Exercise 6: Implied Lines

Looking at implied lines now, for example, lines that are created by the absence of solid lines for something that implies that there is a line, or a reason for drawing your eye across an image. This can be done with the idea pointing with objects, eye contact and where the subject is or isn’t looking and also movement, the line in which it seems a subject is moving within the image. Firstly I was asked to look at two images from the course guide and annotate where the implied lines may be, as seen below.

LinesBoth of these images use implied lines suggestively and brilliantly, initially in the image on the left, the movement of the bull and the matador in conjunction compliment each other, both obvious in movement. The movement and lines are extensions of one another in both images and add to the perceived depth in the image. In the second image, the implied lines are even more obvious, the position of the horses head adds to the feeling of movement and desire to reach a destination along the line shown. I found when analysing these images and thinking on the direction it was very easy to over do it, I found that not only due to the large amount of movement in the image but also that the images have a multitude of directions that started to become very difficult to differentiate between them.

Previously taken images:

IMG_2045This first image of previously taken is a very simple and easy to understand implied line, the subject is naturally looking down at the paper, easily followed by the eyes.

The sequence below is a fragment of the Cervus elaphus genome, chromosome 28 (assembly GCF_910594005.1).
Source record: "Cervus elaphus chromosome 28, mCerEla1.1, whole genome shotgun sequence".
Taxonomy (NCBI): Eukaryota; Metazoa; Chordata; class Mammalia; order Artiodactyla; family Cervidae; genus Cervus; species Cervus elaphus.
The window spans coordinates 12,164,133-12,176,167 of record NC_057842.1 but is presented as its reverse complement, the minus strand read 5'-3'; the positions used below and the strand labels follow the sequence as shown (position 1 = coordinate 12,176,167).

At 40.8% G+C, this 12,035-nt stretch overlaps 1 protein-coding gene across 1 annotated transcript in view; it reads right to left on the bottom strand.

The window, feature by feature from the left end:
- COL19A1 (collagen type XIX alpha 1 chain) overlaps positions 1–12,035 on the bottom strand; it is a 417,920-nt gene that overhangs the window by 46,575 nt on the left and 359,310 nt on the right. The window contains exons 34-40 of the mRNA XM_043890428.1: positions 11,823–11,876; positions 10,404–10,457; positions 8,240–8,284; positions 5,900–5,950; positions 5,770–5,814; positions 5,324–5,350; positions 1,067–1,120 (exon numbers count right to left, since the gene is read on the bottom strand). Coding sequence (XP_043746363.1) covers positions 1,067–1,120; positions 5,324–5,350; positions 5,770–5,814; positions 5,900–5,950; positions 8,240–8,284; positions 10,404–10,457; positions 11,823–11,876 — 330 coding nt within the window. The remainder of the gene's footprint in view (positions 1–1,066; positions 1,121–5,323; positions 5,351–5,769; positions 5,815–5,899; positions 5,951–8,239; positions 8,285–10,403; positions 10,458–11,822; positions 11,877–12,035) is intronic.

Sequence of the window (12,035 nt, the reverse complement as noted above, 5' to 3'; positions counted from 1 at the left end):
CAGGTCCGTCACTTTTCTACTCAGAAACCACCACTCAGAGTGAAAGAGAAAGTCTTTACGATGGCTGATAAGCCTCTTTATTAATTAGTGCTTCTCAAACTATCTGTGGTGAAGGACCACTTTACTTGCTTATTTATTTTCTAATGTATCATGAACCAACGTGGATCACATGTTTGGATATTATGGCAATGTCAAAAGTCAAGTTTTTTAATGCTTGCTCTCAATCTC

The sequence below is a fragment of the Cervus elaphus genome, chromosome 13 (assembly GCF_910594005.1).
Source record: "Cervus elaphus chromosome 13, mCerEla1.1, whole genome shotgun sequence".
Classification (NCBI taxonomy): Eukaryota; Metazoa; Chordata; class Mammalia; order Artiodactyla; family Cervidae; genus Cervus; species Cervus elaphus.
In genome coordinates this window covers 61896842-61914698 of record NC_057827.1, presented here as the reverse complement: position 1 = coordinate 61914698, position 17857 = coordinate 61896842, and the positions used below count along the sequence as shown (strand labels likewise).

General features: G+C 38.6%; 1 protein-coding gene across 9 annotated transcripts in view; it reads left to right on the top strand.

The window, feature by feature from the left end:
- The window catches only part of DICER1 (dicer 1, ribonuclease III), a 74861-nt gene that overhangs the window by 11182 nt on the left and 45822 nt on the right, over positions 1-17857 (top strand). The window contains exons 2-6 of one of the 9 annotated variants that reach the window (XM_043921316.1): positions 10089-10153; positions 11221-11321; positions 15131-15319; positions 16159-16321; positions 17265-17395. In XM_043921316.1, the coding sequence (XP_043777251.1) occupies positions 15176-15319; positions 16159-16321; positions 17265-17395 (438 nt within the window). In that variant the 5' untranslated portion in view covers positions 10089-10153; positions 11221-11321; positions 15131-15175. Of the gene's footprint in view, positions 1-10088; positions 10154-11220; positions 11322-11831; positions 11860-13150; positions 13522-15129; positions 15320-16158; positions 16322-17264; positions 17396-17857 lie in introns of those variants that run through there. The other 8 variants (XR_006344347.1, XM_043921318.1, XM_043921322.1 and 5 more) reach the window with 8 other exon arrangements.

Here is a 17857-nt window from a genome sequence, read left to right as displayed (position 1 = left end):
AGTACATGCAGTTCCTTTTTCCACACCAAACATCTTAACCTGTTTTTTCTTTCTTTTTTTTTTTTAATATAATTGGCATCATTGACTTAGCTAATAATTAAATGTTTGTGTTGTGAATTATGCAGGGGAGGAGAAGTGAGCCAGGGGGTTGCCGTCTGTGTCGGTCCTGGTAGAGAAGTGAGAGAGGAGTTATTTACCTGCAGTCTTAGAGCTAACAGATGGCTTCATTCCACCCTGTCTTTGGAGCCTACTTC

IMG_5934This image is an interesting example of implied lines, where in the first two images we had a multitude of directions, in this image we have one simple point where everyone is looking at, there focus is intently on. I think this makes for a good sports photography image, the timing and form of the image and subjects works really well.
IMG_6206As opposed to the previous images this image has an element of obvious movement and direction, coupled with a number of implied lines crossing the image. This works well as the subject in the foreground is predominantly the force within this image and the determination in his facial expression only adds to the implied line.

Two images taken for this exercise:

IMG_3269This first image shows implied lines from a point or extension of a line, these three street signs that run parallel all point in the same direction down a road and I felt they take the viewers eye along them to what might me beyond the image, I feel in hindsight if I had chosen a different angle and shown more of what was down the road it may have made a better image but there is a road to the left and didn’t think of it at the time. IMG_2140This image intrigued me when I took it, the eye contact from the subject is at the camera, thus giving the aline of looking down the subject and this gives us an interesting question on what she is seeing or may be thinking. I am unsure if this is necessarily what was thought of in the course guide but I felt it was an interesting take on the eye line image.

This exercise has really improved my understanding of implied lines in photography, it was something although I was aware of but perhaps I didn’t give it much thought when composing the images I had taken. I think as shown in the exercise it is an extremely important aspect of portrait and sport photography, while also it would be important in wildlife as well.




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